A few weeks ago, I showed a very simple model for constructing and storing typed combinators incrementally. By incremental, I meant that type-checking was a sequential and iterative process: instead of giving it a whole term, type-checked at once (the usual, batch approach), you could split it up into pieces and commit each of them individually. Each commit would give you a unique identifier for the piece of term you just provided, and if the user bothers to write down these names, he can then elaborate new terms on top of them, possibly in a non-linear fashion. That way, we can model bottom-up term construction, and incrementally modify a term.

We noted also some defects to this approach, two of which we are going to address today: one is the absence of top-down construction (a very common way of building terms incrementally), the other is the burden of remembering names for successive versions. The interesting part is that we are going to simulate them inside our model, taking advantage of the extensibility of the signature.

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Reverse natural deduction and get sequent calculus

This is a follow-up on my previous post. It should be readable by itself if you just take a quick peek at herds.

Today, we are going to write type-checkers. And rewrite them. Again and again. Eventually, I’ll put in evidence that what seemed to be a programming hack in the last post turns out to be the difference between two well-known equivalent formulations of first-order logic, your good ol’ natural deduction and sequent calculus. Read the rest of this entry »

Reversing data structures

A reversed list is not really a list anymore. It is isomorphic to a list, but it is not a list. Let me explain why. Read the rest of this entry »

Building terms, incrementally

Here is the first post of a series about incremental verification in programming languages. This problem has become more-or-less the main subject of my Ph.D, and this is an exercise in explaining it from scratch, exploring all the possible alternatives.

Eventually, the goal is to have a clear foundation for supporting better typing incrementality in programming and proof development tools. By incrementality, I mean the ability to have feedback of type errors upon any change during the development. This requires the ability to check changes in programs or proofs and not have to retype a whole development or file as it is the case too often. Read the rest of this entry »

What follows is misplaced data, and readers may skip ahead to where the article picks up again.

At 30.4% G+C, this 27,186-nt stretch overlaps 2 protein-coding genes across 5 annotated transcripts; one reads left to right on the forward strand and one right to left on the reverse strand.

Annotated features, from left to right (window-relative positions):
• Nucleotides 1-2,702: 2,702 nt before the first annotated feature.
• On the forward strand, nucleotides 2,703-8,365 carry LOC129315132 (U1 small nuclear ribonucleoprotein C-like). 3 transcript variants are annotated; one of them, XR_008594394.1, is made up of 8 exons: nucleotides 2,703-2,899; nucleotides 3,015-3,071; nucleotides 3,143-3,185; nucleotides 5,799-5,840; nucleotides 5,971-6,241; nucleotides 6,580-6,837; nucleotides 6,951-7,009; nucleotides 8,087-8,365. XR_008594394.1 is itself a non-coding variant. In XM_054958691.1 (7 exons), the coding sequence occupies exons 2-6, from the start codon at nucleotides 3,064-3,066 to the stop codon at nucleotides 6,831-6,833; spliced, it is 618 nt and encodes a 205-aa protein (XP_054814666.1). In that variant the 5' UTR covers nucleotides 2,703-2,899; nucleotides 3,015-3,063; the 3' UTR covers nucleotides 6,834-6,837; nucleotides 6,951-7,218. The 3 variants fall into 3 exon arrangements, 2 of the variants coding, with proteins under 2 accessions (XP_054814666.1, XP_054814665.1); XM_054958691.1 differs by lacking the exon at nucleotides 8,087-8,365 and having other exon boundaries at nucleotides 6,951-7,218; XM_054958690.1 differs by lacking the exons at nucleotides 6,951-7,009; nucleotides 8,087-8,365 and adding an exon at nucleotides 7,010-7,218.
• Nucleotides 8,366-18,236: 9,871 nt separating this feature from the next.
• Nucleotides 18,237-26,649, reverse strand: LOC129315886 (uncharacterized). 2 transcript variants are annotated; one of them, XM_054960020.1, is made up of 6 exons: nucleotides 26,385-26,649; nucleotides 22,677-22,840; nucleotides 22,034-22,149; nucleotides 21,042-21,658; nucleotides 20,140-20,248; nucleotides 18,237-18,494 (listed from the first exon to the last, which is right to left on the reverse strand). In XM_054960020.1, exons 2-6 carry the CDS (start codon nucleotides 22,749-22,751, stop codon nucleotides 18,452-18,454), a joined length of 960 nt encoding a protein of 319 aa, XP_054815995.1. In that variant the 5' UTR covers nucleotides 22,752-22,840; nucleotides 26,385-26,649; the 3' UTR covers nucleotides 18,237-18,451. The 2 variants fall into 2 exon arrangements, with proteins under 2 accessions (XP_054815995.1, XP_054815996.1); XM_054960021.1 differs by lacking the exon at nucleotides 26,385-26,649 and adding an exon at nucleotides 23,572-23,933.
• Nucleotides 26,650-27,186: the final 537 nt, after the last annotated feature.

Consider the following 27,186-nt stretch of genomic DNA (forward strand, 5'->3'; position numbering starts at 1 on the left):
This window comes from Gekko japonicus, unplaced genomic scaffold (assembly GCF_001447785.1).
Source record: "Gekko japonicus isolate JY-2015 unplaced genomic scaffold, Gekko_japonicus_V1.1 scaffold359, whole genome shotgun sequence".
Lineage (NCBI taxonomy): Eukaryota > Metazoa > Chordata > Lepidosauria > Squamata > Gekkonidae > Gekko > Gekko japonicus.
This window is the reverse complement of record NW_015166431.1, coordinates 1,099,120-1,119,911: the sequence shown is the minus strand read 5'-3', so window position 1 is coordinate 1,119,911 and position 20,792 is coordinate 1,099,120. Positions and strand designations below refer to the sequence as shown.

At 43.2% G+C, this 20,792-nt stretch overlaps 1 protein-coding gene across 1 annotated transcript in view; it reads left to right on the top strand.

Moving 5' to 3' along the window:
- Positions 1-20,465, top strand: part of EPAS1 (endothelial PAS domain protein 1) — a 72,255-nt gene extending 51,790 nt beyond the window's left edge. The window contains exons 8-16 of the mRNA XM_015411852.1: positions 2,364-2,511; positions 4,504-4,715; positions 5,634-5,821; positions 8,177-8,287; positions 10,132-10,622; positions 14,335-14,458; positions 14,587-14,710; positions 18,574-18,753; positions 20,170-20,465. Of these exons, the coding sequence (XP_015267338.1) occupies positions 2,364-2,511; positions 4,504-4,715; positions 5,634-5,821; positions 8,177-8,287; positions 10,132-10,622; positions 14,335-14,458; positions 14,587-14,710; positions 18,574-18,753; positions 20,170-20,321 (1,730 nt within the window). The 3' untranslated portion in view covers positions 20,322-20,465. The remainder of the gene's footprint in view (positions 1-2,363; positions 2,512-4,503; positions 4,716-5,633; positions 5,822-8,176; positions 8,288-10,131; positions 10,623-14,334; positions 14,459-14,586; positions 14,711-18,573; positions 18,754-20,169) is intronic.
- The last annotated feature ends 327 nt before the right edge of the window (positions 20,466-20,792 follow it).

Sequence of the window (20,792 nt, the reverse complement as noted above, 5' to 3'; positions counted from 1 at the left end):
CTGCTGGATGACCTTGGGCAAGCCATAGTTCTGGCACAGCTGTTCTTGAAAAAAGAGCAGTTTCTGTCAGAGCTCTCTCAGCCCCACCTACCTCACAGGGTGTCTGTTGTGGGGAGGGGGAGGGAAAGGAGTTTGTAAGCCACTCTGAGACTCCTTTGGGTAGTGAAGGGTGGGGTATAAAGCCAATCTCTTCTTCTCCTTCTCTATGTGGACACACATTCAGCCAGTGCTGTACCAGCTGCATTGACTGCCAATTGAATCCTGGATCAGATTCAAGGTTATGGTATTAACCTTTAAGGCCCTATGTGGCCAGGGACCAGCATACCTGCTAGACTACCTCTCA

An OCaml hack: recover the abstraction of abstract types

Here is a scoop: in OCaml, your abstract types aren’t really abstract (unfortunately). This is because some magical functions in the standard library don’t respect the abstraction of data types:, Hashtbl.hash, Pervasive.(=) — yes, the very equality you use everyday — etc. The problem is that if you contribute to a large project written in OCaml and you want to take advantage of abstract types, these functions become your worst enemies because they are breaking the abstraction you were carefully designing. You’ll probably end up as I did finding and removing by hand every occurrence of these magical functions in your code. The following is for you then. Read the rest of this entry »

Set the root directory of a project in Emacs with dir-locals.el

Hi, and welcome to my blog. I’ll try to write here about the stuff I do, use or discover during my work as a Ph.D in Computer Science. There will hopefully be a bit of science (proof theory), some code (functional programming), some tips and tricks for developers.

For a gentle start, I’d like to share a nice little trick I put together for Emacs. I am developing in a big project (Coq) with multiple subdirectories, which compilation is managed by GNU make. When I open a file in a subdirectory and then hit M-x compile, make complains because I am now in the subdirectory and not at the root of the project anymore. So I took the habit for hitting very fast M-x cd .. every time I open a new file in a subdirectory. Annoying… Read the rest of this entry »